Online marketing is one of the leading industries on the internet. Regardless of the type of business, online marketing is needed to grow sales and reach potential leads. One of the most effective strategies in online marketing involves the use of online ads.
Because online ads can be shown to everyone, most successful businesses online take advantage of them. Advertising agents come up with innovative methods to raise awareness of what’s being advertised. While these ads are proven to be effective, unfortunately, they have led some advertisers into omitting vital ethics of honesty. Among such ads are what is called clickbait.
Clickbait ads promote online content using sensationalized headlines and taglines. The main purpose is to deceive the user into clicking on the ad only to be directed to original content that has nothing to do with the topic. These types of ads spread quickly and are mainly used in the social media platforms such as Facebook and Twitter.
Clickbait ads are used to spread misleading data, fake news, or outrageous information on social media platforms. Fraudsters are the leading benefactors of clickbait as they generate income when users click on the ad.
How to Identify a Clickbait Ad?
Listiculating is the word behind modern journalism which focuses on less annoying verbs, punctuation, grammar, and other diminishing writing factors. This type of irresponsible journalism has proven to be somehow effective for many companies online. For starters, it plays around the topic to raise the interest of the reader but delivers the less expected final piece. The article headline kind of withholds the information from the readers to raise their curiosity.
The vacuous headlines that focus on curiosity-gap are what makes the majority of internet users feel guilty to click on the ad. However, as they read through the article, complicity begins to kick in. Towards the end of the article, reality starts to kick in with the cliffhanger beginning to settle.
There are many ways to identify clickbait ads. For starters, the headlines run off the rail from what the source contains. The headline hypes the story and paints a different picture (if not imposing a misleading image) to draw the attention of the reader into clicking on the ad to read the full story. Take, for instance, a headline that mentioned a three-legged human who managed to overcome all the circumstances. What comes to mind is a human born with three-legs and managed to overcome the agonizing looks from society. However, when users click on the ad, it leads them to a story about a person who injured their foot and is now walking on crutches.
It’s within the journalism industry to draw readers’ attention to a story that they wouldn’t care about on a normal day. Such journalism relies on curiosity gaps to draw masses to a story they wouldn’t bother to read. The idea is to raise enough curiosity for readers to click on the ad and access the web content. Clickbait content can come in the form of text, images, or videos. It is often disguised with enticement, making it seem like a desirable thing to follow through.
Should I Click on Clickbait Ads?
Clickbait journalism can be innocent, to say the least, a merely experienced journalist trying to draw the attention of readers into a story they wouldn’t care about on a normal day. However, this technique has been adopted by cybercriminals, to lure unsuspecting users into clicking on ads that will lead them to malicious content.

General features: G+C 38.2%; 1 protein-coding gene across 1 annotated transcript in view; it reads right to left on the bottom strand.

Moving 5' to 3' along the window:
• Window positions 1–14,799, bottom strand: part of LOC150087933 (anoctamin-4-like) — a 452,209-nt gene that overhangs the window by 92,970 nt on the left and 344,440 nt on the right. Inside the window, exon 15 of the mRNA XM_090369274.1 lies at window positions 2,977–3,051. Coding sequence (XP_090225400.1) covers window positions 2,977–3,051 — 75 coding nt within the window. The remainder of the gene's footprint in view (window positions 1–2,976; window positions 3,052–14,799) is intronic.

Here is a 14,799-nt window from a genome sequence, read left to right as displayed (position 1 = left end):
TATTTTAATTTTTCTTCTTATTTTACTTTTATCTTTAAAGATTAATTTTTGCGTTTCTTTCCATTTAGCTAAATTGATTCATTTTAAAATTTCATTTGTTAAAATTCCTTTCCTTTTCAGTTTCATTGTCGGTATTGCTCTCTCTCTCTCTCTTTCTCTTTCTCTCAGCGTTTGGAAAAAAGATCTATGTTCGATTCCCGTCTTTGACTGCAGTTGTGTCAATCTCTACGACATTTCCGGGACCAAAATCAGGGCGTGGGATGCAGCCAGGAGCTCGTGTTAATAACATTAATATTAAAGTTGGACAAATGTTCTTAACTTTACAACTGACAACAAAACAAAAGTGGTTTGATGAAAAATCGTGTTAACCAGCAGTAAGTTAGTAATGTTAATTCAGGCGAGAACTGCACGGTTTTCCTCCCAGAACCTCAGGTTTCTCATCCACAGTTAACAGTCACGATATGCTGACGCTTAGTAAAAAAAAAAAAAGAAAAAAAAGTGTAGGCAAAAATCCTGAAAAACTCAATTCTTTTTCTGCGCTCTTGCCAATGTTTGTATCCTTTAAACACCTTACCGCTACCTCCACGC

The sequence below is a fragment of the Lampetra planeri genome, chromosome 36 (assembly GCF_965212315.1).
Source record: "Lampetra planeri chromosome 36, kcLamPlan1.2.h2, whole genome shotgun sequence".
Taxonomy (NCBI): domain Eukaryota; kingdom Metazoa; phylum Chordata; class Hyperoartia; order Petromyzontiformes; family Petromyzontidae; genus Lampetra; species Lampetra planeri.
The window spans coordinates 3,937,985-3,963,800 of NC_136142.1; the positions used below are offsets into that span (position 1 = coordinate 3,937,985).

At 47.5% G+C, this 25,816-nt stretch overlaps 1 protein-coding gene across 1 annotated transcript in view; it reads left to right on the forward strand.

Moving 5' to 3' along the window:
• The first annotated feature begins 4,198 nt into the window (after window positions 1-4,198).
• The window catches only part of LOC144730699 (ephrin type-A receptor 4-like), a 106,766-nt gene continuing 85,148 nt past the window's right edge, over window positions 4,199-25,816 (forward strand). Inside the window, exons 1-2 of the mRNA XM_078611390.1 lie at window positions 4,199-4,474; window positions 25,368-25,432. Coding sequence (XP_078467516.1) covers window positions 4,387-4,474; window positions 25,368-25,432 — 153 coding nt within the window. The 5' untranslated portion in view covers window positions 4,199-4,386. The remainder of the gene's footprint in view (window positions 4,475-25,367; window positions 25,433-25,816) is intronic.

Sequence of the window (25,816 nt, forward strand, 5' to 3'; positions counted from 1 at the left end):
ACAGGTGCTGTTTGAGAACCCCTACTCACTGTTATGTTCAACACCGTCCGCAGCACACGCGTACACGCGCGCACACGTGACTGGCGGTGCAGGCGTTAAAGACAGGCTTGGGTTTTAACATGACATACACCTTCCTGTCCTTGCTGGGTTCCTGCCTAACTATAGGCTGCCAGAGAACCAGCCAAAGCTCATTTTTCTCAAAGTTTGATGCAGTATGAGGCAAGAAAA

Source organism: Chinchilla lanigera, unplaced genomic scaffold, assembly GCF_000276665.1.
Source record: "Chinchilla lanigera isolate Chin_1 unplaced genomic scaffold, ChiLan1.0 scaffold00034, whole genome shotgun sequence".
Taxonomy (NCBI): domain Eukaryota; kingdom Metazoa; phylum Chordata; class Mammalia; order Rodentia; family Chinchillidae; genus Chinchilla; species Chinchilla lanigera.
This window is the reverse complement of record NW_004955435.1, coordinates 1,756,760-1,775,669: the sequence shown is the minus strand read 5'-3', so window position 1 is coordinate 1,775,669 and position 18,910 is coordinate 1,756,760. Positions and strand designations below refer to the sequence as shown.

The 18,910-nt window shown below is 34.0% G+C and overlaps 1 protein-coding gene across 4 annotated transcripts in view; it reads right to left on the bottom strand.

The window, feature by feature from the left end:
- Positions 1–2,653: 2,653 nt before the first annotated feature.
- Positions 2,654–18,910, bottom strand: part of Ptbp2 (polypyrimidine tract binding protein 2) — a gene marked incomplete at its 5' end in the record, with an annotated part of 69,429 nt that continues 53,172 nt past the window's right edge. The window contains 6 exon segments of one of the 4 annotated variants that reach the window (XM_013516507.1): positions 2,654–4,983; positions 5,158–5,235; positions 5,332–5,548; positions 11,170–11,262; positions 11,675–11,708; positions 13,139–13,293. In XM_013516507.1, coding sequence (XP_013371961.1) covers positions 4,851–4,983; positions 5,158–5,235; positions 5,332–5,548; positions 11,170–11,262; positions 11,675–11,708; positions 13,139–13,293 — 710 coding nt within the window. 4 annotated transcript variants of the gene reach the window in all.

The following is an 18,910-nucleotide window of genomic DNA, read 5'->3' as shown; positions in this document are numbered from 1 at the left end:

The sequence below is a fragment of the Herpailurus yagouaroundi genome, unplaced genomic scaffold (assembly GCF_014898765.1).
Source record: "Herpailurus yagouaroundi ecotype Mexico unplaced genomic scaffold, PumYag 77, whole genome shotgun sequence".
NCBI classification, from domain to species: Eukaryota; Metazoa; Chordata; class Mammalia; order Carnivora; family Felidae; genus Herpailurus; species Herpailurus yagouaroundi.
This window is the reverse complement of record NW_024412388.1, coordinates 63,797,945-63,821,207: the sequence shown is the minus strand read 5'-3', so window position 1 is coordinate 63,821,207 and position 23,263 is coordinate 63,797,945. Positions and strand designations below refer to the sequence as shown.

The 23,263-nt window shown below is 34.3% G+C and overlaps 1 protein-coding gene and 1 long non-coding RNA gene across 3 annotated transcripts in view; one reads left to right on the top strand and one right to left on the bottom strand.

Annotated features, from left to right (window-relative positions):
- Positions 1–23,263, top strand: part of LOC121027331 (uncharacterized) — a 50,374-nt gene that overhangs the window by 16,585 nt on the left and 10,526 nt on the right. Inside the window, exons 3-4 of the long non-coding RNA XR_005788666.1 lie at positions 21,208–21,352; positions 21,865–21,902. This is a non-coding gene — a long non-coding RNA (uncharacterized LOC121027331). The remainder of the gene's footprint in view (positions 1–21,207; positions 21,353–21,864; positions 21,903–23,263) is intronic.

A clickbait ad is designed to drive traffic to specific web pages for monetary gain. It can also be used for phishing purposes to spread malware or steal personally-identifying information. This type of attack happens when the unsuspecting user clicks on the clickbait ad to learn more about the exciting headline only to trigger malware downloads.
In this modern-day era, it is hard to encounter an innocent browsing experience without a particular site pulling its dastardly techniques. Clickbait ads use a certain kind of imagery and text that stimulates the brain’s dopamine reward response. Engaging content is addictive and the mind is always in search of what’s next.
Therefore, regardless of how enticing the ad can be, if you see the following signs, you must not click on an ad as it can lead you to infectious platforms:
- Too good to be true headlines
- Extraordinary imagery
- Over-emphasized shocking headlines
- A promise that the offer is about to expire or the product is the last one
- Headlines that tap into the reader’s fears
- Headlines that play around the current events making wild claims
You must avoid clickbait ads and not click on them. Use the above guidelines to identify them and stay clear from them. Since such kinds of ads are used in political warfare, and to spread fake news or malicious content, you expose yourself to the potential risks when you click on them. On social media platforms, clickbait ads are also used to hack user accounts.
How to Stop Clickbait Ads?
An individual can’t stop clickbait ads. However, you can take measures to protect yourself from falling for them. Here are measures to apply to stop clickbait ads:
- If the headlines sound overboard, the story is likely not worth your time.
- A true story always pops up on multiple platforms, always check for that.
- Don’t support the spread of clickbait ads by sharing information before fact-checking
- Use anti-malware security software with internet protection to receive real-time protection against phishing attacks and other suspicious websites.
Although it may seem harmless to learn more about an interesting headline, you should always think twice before clicking. Clickbait is not only for spreading fake news or promoting a particular less interesting product. It is also used to spread viruses such as ransomware and spyware which is why it’s dangerous to just click on any exciting headlines before executing a thorough fact check.